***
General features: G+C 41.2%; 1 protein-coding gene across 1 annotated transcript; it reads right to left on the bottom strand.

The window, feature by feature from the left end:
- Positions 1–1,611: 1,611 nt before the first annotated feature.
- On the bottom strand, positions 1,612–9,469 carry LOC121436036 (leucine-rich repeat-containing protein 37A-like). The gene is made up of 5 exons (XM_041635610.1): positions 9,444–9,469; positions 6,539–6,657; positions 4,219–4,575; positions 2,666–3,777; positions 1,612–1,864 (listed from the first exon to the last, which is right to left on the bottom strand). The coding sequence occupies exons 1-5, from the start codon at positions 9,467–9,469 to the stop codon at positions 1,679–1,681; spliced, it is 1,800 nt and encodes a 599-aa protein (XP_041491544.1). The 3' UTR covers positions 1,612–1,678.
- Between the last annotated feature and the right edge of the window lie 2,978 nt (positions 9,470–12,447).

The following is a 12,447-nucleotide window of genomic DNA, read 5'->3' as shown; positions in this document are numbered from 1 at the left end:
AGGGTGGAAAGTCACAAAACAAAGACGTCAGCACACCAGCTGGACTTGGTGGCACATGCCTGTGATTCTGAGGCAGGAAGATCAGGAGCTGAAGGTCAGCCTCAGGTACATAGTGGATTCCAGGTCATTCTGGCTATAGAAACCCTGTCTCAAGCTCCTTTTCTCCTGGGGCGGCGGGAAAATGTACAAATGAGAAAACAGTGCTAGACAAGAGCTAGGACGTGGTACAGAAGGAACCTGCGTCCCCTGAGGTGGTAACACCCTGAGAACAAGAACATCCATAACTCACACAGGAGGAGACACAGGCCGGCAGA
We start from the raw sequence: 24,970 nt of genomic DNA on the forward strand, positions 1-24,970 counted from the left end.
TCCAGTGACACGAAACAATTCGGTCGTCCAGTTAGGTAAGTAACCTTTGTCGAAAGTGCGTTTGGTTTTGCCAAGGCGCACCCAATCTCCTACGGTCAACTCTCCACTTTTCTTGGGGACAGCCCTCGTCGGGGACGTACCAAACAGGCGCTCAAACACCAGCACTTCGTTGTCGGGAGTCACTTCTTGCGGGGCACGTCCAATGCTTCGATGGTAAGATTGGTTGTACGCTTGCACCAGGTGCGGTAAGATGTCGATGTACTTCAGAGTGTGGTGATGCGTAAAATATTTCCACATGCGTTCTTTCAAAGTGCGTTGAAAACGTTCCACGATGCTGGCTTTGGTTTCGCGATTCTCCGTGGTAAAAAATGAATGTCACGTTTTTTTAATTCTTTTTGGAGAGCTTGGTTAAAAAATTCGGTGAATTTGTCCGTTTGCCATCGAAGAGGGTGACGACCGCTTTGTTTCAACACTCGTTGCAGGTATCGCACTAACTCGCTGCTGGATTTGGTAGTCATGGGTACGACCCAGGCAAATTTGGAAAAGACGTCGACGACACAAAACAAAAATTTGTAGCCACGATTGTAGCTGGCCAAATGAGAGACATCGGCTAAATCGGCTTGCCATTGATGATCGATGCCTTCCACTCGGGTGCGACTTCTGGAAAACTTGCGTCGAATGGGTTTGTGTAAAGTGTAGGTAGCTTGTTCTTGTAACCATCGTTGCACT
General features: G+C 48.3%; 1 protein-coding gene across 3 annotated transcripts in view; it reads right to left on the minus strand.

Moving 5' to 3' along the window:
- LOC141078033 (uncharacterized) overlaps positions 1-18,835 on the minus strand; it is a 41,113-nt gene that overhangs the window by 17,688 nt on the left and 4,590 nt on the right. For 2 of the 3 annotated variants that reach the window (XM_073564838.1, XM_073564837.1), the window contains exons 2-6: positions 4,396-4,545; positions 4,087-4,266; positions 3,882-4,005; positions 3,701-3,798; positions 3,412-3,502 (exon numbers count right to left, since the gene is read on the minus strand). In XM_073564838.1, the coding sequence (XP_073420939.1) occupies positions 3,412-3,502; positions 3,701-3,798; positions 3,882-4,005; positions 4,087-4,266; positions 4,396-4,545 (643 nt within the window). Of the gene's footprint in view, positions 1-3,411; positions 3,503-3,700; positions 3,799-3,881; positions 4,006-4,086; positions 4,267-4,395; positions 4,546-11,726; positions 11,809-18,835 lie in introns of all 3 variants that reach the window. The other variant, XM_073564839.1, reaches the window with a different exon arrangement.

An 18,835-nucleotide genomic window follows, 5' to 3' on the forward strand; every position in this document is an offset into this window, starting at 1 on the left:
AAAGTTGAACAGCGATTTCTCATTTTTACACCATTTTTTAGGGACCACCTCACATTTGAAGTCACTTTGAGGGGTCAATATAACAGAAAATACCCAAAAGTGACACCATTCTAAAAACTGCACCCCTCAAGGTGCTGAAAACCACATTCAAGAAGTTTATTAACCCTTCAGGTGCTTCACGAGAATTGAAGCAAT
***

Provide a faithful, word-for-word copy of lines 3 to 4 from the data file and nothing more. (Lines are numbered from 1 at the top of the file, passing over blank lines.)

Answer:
- Positions 1–1,611: 1,611 nt before the first annotated feature.
- On the bottom strand, positions 1,612–9,469 carry LOC121436036 (leucine-rich repeat-containing protein 37A-like). The gene is made up of 5 exons (XM_041635610.1): positions 9,444–9,469; positions 6,539–6,657; positions 4,219–4,575; positions 2,666–3,777; positions 1,612–1,864 (listed from the first exon to the last, which is right to left on the bottom strand). The coding sequence occupies exons 1-5, from the start codon at positions 9,467–9,469 to the stop codon at positions 1,679–1,681; spliced, it is 1,800 nt and encodes a 599-aa protein (XP_041491544.1). The 3' UTR covers positions 1,612–1,678.